Blogtalk: Honoring the Creative Process 5

Adrienne Crezo, in her blog post “On Being Submissive,” beautifully articulates writers’ (and artists’) dilemma: we possess a need to create through our art, second only to our physical needs to breath, eat, and sleep, yet — human that we are — feel inadequate to the task. Our minds imagine great works of sculpture, words of light, transformative creations that will shake the world. (Even when our art is journaling, we hope that we will leave something worthy of future generations.) But our fingers create something much smaller and, we think, less significant.

I empathize with much of what Adrienne has to say, having the same sorts of battles myself — except for one thing, and that is the concept of submitting to this drive. I am picking at the word itself, not the sentiment she communicates in her post. To me, the word submission is a negatively loaded term of compliance, yielding to some outside force or authority, acceptance, and resignation. It is a giving up and setting aside of self rather than a building up and expression of self, which is what I think art is ultimately.

I believe that what Ms. Crezo wants to convey is summed up best in her words: “My intention is to let the compulsion to write drive me, to hand my hands over to the Muse …” Rather than a process of submitting, I think the creative process is about learning to tune in to the Greater Self (after all, aren’t we each our own Muse?), to listen to our intuition, receive, and then use whatever talents and skills we have managed to accumulate to bring what we have heard into the world.

The creative process, whether writing or some other form of art, can be likened to giving birth: a seed of thought meets the divine breath of life and takes root; it must then be nurtured, fed, developed, and born. All of which takes awareness, focus, effort, and skill — at least if you want the child to be healthy and strong. Art is the same.

At times we may feel great and, at others, less than the lowest, and still possess that need to create. We can call it compulsion. We can say that we’re submitting to some invisible force. We can pretend it is not ourselves we are speaking about. But a rose is a rose; we have within us that [art, work, book, craft, word, thought, dream] which desires to come into the world and be made reality.

I encourage all of us writers and artists to change the way we think about ourselves and our art. Instead of submitting to it as though we are under some kind of threat of violence, let us honor it, love it, nurture it, and give it a place in our space and time. There are so many positive reasons to heed our creative call — and I think that by thinking of it as a call rather than an obligation, we will treat ourselves and our work with more compassion.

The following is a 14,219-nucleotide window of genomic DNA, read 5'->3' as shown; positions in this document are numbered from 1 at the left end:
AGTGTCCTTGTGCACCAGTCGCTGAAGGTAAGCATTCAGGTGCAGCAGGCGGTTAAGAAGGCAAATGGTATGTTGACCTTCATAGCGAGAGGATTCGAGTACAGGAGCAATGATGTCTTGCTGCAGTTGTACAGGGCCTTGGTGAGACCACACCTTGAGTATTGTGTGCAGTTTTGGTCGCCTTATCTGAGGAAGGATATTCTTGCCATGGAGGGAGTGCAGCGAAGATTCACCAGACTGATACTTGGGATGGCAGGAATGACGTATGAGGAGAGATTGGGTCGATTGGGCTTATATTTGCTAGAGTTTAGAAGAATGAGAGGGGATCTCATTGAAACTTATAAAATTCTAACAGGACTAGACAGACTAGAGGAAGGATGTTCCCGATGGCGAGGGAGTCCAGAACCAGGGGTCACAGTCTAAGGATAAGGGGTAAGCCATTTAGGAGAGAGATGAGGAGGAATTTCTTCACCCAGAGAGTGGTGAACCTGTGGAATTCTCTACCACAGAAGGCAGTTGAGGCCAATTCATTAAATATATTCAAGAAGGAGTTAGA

Now, I think I’ll put my soapbox away and get to work …




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5 thoughts on “Blogtalk: Honoring the Creative Process

  • Adrienne

    I’m inexpressibly flattered that you’re discussing my blog post here. I’ve gotten extraordinary feedback on it, which I think speaks the the universal dilemma of artists and thinkers. The brain and heart don’t always connect, you know? Putting them in touch can be excruciating.

    I’ll briefly defend my use of “submission” here because, for me, it’s not about being violently overtaken but about letting go of the things I hold up to keep the Muse from filling me. For this writer, creativity comes through a relinquishment of control and a letting-down of guards.

    That said, everyone has a different relationship with their craft and will find an individualized way of letting that drive into themselves. Your words on the subject are beautiful and inspiring, and I’m hopeful that they find the right readers, that someone walks away understanding their own struggle a little better and can use your post as guidance.

  • K.M. Weiland

    The use of the word “submission” is interesting. In some respects, I can completely see where she’s coming from. When the creative urge is upon me, it often does seem like an outside force that, if I’m to take advantage of it, I had better surrender to and stay out of its way as much as possible. But, at the same time, I tend to look at creativity as much more of an active than a passive role. For me, I find my best creative moments, when I’m charging along *in sync* with the wave of inspiration, rather just forcing it to tow me along.

  • Amber Lea Starfire

    Adrienne, thanks for your reply and for the compliment. Your post was definitely thought provoking and I love entering into this conversation together as artists. I do understand what you mean about the letting down of guards and control in order to let Muse have her way. And yes, we each approach it in our own way … whatever words we decide to use to describe our process.

  • Amber Lea Starfire

    K.M., I like the image of being in sync with the wave of inspiration. I was talking with my brother and his wife this weekend about success and how it is like surfing. When you are prepared, you can catch that big wave as it comes along. Craft and Inspiration go hand in hand, don’t they?

  • Sharon Lippincott

    This entry has had me thinking for several days now. I don’t know if I’ll ever be able to scrub the negative connotations from that word, so I’m looking for alternate ways of expressing this fine idea. Yielding is a little easier on my ears and mind, but still close to submitting. I’m tending toward alignment. I’ll keep thinking — and journal about it. Thanks for bringing this up.